No significant differences were shown between the groups in background characteristics except that all parents in the normal-screened group were married, because the public registry of vital statistics only lists infants born to married couples (Table 2). The other groups included single-parent families and unmarried couples. As expected, the children in the clinically identified group were older at diagnosis than the children in the newborn screened group (median, 4 months vs 5 days; z = 4.88, P<.001) and older at evaluation (median, 34 vs 9 months; z = 5.45, P<.001). The children with normal newborn screening results were younger than the children with false-positive results (median, 6 vs 11 months; z = 10.45, P<.001), a function of delays in differentiating false-positive from true-positive results.

Early Identification of Metabolic Disorders Through Newborn Screening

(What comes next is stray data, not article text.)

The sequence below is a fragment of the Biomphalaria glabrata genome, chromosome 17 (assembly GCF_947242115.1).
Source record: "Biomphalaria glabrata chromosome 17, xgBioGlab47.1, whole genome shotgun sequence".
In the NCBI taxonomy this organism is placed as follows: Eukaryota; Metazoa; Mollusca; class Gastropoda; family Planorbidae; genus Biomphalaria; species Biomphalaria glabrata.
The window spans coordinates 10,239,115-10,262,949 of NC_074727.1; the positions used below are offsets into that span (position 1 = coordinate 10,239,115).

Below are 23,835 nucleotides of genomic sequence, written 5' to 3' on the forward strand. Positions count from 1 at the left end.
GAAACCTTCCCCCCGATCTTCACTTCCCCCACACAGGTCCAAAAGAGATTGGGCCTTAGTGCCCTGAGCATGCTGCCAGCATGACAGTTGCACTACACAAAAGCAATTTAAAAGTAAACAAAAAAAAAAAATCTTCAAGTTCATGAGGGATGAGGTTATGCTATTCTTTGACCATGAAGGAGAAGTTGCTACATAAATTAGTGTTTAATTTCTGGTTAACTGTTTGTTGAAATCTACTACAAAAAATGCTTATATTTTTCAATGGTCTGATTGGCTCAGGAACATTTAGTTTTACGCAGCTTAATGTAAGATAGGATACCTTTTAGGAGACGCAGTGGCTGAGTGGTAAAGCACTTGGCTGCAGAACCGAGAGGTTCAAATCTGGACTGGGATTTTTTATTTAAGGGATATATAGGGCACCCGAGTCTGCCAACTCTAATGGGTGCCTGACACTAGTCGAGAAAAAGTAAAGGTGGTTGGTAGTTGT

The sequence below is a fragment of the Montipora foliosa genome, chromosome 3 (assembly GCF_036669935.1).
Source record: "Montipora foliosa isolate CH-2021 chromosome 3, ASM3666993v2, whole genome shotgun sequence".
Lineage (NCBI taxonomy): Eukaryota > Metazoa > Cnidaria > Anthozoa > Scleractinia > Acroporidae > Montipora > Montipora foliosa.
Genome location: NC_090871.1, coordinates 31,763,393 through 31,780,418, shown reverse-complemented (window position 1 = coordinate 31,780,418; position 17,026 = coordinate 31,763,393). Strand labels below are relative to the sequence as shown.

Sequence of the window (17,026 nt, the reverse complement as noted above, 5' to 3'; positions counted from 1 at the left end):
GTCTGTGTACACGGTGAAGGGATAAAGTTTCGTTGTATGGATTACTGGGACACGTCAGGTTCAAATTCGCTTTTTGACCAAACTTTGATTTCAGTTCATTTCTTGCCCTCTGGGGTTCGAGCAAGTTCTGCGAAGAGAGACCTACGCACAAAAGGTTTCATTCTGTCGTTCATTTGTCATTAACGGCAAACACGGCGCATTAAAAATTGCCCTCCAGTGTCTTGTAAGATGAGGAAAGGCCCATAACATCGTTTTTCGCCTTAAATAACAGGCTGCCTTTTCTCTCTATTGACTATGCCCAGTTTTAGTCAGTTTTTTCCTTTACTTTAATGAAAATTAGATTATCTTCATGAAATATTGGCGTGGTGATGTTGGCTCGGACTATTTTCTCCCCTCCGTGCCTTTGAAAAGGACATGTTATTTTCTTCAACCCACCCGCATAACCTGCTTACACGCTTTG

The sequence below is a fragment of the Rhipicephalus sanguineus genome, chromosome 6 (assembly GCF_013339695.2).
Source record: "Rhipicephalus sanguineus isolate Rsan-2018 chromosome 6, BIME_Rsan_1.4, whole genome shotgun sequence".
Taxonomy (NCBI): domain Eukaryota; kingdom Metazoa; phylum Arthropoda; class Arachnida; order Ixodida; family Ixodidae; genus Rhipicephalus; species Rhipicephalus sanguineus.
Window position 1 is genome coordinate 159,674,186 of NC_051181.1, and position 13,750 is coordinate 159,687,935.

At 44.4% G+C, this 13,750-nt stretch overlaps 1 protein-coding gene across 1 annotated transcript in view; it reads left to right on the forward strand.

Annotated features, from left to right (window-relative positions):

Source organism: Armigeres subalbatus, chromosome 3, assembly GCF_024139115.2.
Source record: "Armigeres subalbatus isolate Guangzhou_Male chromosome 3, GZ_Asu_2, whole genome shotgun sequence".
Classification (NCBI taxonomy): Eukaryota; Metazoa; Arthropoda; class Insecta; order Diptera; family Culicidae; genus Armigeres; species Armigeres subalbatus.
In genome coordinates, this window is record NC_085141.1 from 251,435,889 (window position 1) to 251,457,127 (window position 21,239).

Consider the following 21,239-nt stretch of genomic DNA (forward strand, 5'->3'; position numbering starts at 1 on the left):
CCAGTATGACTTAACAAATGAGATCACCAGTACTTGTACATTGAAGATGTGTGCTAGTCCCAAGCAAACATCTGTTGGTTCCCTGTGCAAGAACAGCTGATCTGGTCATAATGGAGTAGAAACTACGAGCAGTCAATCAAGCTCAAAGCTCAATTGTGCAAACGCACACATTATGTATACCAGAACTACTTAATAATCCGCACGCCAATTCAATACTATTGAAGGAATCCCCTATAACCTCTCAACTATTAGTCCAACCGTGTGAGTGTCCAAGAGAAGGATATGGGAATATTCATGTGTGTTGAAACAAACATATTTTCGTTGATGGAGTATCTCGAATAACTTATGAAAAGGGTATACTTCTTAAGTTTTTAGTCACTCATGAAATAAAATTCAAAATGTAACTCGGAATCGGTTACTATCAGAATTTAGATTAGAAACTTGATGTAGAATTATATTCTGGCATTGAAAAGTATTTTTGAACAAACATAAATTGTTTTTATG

Effect on Medical Outcome. Only 2 children in the newborn screened group diagnosed with MCADD and long-chain hydroxyacyl-CoA dehydrogenase deficiency required care in the neonatal intensive care unit prior to diagnosis compared with 7 children with MCADD (2 children), very long-chain acyl-CoA dehydrogenase deficiency (2 children), long-chain hydroxyacyl-CoA dehydrogenase deficiency (1 child), and PPA (2 children) in the clinically identified group (Table 3). Twenty-eight percent of the newborn screened children but 55% of the clinically identified children required hospitalization at least once within the first 6 months of life. Children in the newborn screened group were treated a median of 4 months sooner than the children in the clinically identified group. The children in the newborn screened group required a median of 1 less day in hospital at each admission. Sixty percent fewer children in the newborn screened group experienced symptoms at the time of diagnosis or complications after diagnosis. Vomiting and hypoglycemia were the most frequent problems for children in both groups. Differences in medical treatment regimens were not significant between the groups, but the clinically identified group was at least 3 times more likely to require additional interventions or special services, such as early intervention or home nursing care.